Citing fears of an "imminent invasion" by U.S.-backed forces, Nicaragua's Sandinista government today called for a special session of the United Nations Security Council to hear Nicaragua's case against Washington and "take the necessary measures required to contain the conflagration."

The urgent request in a formal letter from junta coordinator Daniel Ortega to U.N. Secretary General Javier Perez de Cuellar comes amid intense diplomatic maneuvering by the Sandinistas.

U.S. Charge d'affaires Roger Gamble, who, with the rest of the diplomatic corps, attended the announcement of this new move at the Foreign Ministry, said there was nothing new presented to suggest the United States has any such extreme plans and termed the language of the letter "offensive" and "unacceptable." He said the cause of negotiating reduction in tensions would be better served by quiet, bilateral discussions.

The Sandinistas' diplomatic initiative appears intended to head off any direct or covert actions against their government by the United States while shoring up their domestic defenses and international backing.

Top Sandinista officials met with Cuban President Fidel Castro on Wednesday in Havana, Nicaraguan Foreign Minister Miguel d'Escoto said at the Foreign Ministry this morning.

While generally declining to comment on the content of the talks with Castro, d'Escoto said the possibility of increasing the already considerable Cuba military assistance in Nicaragua in the event of an invasion "was not the object of the discussions." But he added, "I don't think truly responsible countries would stand idly by, just as we would not in the case of an invasion of El Salvador."

Earlier this week the Sandinistas made hurried trips to Panama, Costa Rica, and New York, where a senior official met with the foreign ministers of Canada and Mexico as well as U.S. Ambassador Jeane Kirkpatrick.

Nicaraguan junta member Sergio Ramirez returned from Mexico City this evening after a talk with Mexican President Jose Lopez Portillo about the problems of the area. Mexico maintains warm ties with the Sandinistas and is acting as a moderator between them and the increasingly hostile Reagan administration. Mexican Foreign Minister Jorge Castaneda is expected to visit here Monday after weekend talks with Castro in Cuba.

Although Managua remains calm, the diplomatic actions reflect a serious sense of alarm among Sandinista leaders, who say they fear that a planned guerrilla offensive in El Salvador next week could result in a massive U.S. response that would spill over into Nicaragua.

The reported, though unconfirmed, approval by President Reagan of a $19 million clandestine campaign to undermine the Sandinista government and a series of terrorist incidents already had the government on edge.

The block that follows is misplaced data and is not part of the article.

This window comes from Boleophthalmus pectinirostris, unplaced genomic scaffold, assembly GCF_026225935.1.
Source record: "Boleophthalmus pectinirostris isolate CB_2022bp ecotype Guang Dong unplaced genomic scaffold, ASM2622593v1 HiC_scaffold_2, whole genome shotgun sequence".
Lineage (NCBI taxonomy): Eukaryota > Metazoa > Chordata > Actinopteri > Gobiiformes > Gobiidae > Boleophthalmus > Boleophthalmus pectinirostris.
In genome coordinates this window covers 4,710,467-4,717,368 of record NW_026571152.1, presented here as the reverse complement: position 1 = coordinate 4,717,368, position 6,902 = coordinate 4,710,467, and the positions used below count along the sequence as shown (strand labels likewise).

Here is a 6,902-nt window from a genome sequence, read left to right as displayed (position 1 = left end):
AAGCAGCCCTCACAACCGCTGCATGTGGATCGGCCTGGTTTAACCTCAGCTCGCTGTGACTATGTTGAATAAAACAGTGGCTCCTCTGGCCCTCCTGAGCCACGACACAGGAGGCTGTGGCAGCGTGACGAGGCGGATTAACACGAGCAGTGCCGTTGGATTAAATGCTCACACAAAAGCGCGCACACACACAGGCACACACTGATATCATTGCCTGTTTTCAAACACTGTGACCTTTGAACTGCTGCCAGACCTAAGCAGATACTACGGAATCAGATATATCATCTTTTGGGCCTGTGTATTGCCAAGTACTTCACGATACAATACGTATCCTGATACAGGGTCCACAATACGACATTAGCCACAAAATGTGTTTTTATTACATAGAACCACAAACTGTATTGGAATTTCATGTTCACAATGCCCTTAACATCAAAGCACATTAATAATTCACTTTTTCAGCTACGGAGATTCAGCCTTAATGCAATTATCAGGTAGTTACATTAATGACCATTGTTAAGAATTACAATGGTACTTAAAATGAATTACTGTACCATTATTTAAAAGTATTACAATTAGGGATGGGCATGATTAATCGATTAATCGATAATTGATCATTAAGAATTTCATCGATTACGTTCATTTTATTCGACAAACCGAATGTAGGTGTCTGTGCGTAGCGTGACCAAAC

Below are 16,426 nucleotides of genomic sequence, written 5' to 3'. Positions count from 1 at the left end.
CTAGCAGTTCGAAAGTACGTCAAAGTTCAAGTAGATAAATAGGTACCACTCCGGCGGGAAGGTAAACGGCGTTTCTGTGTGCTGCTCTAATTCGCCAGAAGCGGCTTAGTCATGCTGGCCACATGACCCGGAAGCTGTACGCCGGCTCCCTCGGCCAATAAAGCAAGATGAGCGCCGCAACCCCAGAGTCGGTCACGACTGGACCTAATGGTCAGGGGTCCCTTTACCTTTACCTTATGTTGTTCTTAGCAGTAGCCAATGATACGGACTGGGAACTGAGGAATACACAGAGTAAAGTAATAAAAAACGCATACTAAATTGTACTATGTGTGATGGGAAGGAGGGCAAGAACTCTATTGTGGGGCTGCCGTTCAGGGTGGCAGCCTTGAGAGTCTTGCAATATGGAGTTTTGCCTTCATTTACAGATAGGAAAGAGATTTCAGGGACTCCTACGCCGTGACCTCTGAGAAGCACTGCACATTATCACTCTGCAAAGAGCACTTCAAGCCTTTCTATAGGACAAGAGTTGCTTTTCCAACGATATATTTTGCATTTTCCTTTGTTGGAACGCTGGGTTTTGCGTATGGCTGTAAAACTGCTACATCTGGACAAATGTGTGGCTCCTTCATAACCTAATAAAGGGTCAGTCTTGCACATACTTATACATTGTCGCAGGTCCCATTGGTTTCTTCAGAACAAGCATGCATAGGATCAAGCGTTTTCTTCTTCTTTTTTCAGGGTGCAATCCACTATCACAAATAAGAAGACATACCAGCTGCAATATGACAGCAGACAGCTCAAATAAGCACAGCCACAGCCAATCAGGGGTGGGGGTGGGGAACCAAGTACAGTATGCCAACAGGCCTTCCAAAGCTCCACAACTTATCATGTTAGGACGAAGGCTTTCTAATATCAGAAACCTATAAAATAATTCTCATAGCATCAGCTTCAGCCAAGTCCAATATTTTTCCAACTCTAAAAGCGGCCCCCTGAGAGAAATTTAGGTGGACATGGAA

After attacks by anti-Sandinista commandos on two major bridges near the Honduran border Sunday, a state of emergency was declared suspending constitutional guarantees.

"We seem to be in some kind of a countdown," d'Escoto said after the press conference. "We feel certain" that the United States has "already taken a decision not only to hurt Nicaragua but to invade Nicaragua and this decision is in the process of being implemented."

D'Escoto said Nicaragua remains open to dialogue with Washington but, referring to a five-point proposal by Secretary of State Alexander M. Haig Jr. for reducing tensions, d'Escoto said, "Despite the fact that Secretary Haig has pretended to take the olive leaf in his hand, they have not closed the door on invasion."

The key stumbling block to any negotiations remains alleged Nicaraguan aid to the Salvadoran guerrillas, which the U.S. administration insists is vital both materially and logistically to those insurgents. The Nicaraguans insist that they are not now supplying material or logistical assistance to the Salvadorans and have challenged the Reagan administration to prove that they are.

Junta member Ramirez said at a press conference after his return from Mexico today that a cutoff of supplies to the Salvadoran guerrillas suggested in Haig's five-point proposal is "not viable" because "it is not true" that such an effort exists.

As tensions continue to rise, the Sandinistas are saying they have more concrete evidence of invasion plans by U.S.-backed forces than has been publicly reported.

Interior Minister Tomas Borge said yesterday that there are "serious indications" of such possibilities but declined to elaborate. Borge did say, however, that the $19 million said to be approved by Reagan for use in the covert undermining of the Sandinista government is not, according to the Sandinistas' intelligence, intended for distribution to "moderate opponents" of the regime but is "exclusively for the armed groups" interested in overthrowing the Sandinistas.

Businessmen opposed to the Sandinistas have denounced the reports of aid to moderate opponents as false and harmful to their nation as well as to their own position here.

Reuter added from Managua:

Nicaragua continued preparing its 2.5 million people for possible invasion by saying an air-raid shelter construction program was due to begin today.

Nicaragua's armed forces and militia, which Washington estimates total about 70,000, remained on full alert.

About 50 Americans living in Managua have made public a letter to the U.S. ambassador to Nicaragua asking him to help stop what they called an American destabilization campaign against the country.

The letter, released yesterday, called on the United States to aid Nicaragua instead of "arming its neighbors and threatening it with military actions."

The letter was signed by religious and social workers, academics and writers who live in Nicaragua.

Nicaragua's Sandinista leaders, who overthrew president Anastasio Somoza in 1979, have long been at odds with the Reagan administration.